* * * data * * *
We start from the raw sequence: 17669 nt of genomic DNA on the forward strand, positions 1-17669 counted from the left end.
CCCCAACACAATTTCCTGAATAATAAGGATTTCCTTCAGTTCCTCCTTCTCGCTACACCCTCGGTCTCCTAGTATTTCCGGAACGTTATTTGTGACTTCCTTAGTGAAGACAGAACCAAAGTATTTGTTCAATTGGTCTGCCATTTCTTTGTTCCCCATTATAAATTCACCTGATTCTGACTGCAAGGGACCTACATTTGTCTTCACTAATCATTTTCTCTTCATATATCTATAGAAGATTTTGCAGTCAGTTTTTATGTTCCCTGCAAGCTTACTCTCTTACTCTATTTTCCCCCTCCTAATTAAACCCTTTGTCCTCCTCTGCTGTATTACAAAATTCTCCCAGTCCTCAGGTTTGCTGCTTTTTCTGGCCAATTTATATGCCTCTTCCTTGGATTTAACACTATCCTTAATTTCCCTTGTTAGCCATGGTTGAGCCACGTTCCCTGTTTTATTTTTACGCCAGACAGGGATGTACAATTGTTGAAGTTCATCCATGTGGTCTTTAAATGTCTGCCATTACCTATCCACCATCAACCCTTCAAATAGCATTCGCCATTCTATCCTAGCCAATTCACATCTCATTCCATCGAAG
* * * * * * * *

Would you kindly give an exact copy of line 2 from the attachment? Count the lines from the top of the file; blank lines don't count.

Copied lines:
CCCCAACACAATTTCCTGAATAATAAGGATTTCCTTCAGTTCCTCCTTCTCGCTACACCCTCGGTCTCCTAGTATTTCCGGAACGTTATTTGTGACTTCCTTAGTGAAGACAGAACCAAAGTATTTGTTCAATTGGTCTGCCATTTCTTTGTTCCCCATTATAAATTCACCTGATTCTGACTGCAAGGGACCTACATTTGTCTTCACTAATCATTTTCTCTTCATATATCTATAGAAGATTTTGCAGTCAGTTTTTATGTTCCCTGCAAGCTTACTCTCTTACTCTATTTTCCCCCTCCTAATTAAACCCTTTGTCCTCCTCTGCTGTATTACAAAATTCTCCCAGTCCTCAGGTTTGCTGCTTTTTCTGGCCAATTTATATGCCTCTTCCTTGGATTTAACACTATCCTTAATTTCCCTTGTTAGCCATGGTTGAGCCACGTTCCCTGTTTTATTTTTACGCCAGACAGGGATGTACAATTGTTGAAGTTCATCCATGTGGTCTTTAAATGTCTGCCATTACCTATCCACCATCAACCCTTCAAATAGCATTCGCCATTCTATCCTAGCCAATTCACATCTCATTCCATCGAAG